Should We Honor Ray Bradbury With An Internet Censorship Code?
Sci-fi master Ray Bradbury’s death earlier this month was a big blow to American Literature, geeks and modern technology. Tim Bray, a Canadian software developer that works for Google, wants to honor the writer by introducing a new HTTP status code inspired by Bradbury’s seminal novel, Fahrenheit 451.
Bray wants to recommend a new status code to the Internet Engineering Task Force (yes, there is structure to the Internet). Status code 451 would appear when access to a website is denied for legal reasons, in other words, government censorship. Believe it or not this is already a pretty common thing on the internet, but you often don’t even know it’s going on. This would clearly denote when the content of a website is censored and the number, 451, is a clear reference to Bradbury’s anti-censorship novel Fahrenheit 451.
Bray told the Guardian about the new HTTP status code proposal…
While we may agree on the existence of certain restrictions, we should be nervous whenever we do it; thus the reference to the dystopian vision of Fahrenheit 451 may be helpful. Also, since the internet exists in several of the many futures imagined by Bradbury, it would be nice for a tip of the hat in his direction from the net, in the year of his death… We can never do away entirely with legal restrictions on freedom of speech. On the other hand, I feel that when such restrictions are imposed, they should be done so transparently; for example, most civilised people find Britain’s system of superinjunctions loathsome and terrifying…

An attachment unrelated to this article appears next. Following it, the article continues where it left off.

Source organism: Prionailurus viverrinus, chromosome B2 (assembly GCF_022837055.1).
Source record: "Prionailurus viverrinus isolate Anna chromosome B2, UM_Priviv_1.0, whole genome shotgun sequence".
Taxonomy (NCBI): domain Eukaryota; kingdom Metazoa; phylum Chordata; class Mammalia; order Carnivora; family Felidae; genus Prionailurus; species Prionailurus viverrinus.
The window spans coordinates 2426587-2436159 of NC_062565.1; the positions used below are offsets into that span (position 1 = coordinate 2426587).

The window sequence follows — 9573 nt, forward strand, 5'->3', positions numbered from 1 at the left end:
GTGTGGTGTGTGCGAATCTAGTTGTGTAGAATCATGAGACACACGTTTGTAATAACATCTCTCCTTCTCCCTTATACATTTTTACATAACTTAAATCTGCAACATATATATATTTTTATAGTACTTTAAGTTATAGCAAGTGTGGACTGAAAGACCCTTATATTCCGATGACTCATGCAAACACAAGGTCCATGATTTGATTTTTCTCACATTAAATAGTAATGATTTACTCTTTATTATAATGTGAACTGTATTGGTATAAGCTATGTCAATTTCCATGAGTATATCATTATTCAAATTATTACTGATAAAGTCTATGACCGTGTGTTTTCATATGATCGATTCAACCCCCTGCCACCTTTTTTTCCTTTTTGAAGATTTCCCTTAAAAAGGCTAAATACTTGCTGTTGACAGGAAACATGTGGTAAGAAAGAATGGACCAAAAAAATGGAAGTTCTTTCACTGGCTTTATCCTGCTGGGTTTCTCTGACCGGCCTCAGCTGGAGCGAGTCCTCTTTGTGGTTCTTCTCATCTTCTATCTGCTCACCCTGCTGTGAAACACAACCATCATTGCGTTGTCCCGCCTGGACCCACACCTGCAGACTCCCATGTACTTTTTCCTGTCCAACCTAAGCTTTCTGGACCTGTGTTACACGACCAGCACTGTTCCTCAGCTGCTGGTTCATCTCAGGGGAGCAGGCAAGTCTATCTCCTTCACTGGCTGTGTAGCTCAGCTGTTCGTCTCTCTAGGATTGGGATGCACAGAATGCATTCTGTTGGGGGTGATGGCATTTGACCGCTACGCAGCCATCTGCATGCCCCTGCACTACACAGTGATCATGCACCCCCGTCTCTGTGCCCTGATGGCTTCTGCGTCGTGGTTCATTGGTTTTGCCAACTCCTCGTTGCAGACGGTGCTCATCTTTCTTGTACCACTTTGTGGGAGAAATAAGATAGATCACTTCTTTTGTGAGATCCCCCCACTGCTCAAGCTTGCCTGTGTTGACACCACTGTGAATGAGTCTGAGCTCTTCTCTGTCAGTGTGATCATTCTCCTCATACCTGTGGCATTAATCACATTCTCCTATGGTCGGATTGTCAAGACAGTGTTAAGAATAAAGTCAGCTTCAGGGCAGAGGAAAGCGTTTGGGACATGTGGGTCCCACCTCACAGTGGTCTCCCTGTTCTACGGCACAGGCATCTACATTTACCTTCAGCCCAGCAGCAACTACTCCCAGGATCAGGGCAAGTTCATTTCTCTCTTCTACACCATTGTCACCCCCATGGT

The Internet Engineering Task Force meets again in July and this is when Bray will deliver his proposal to the committee. Whether Ray Bradbury, himself, would want to be honored this way is up for debate. He actually hated the Internet and called it “a big distraction” from books. He said to the New York Times in 2009,
They wanted to put a book of mine on Yahoo! You know what I told them? ‘To hell with you. To hell with you and to hell with the internet.’ It’s distracting… It’s meaningless; it’s not real. It’s in the air somewhere.”
Maybe the best way to honor Ray Bradbury is to simply read his books and short stories. What do you think? Is creating a new censorship code named after Bradbury’s most famous book a good idea? Let us know in the comments below.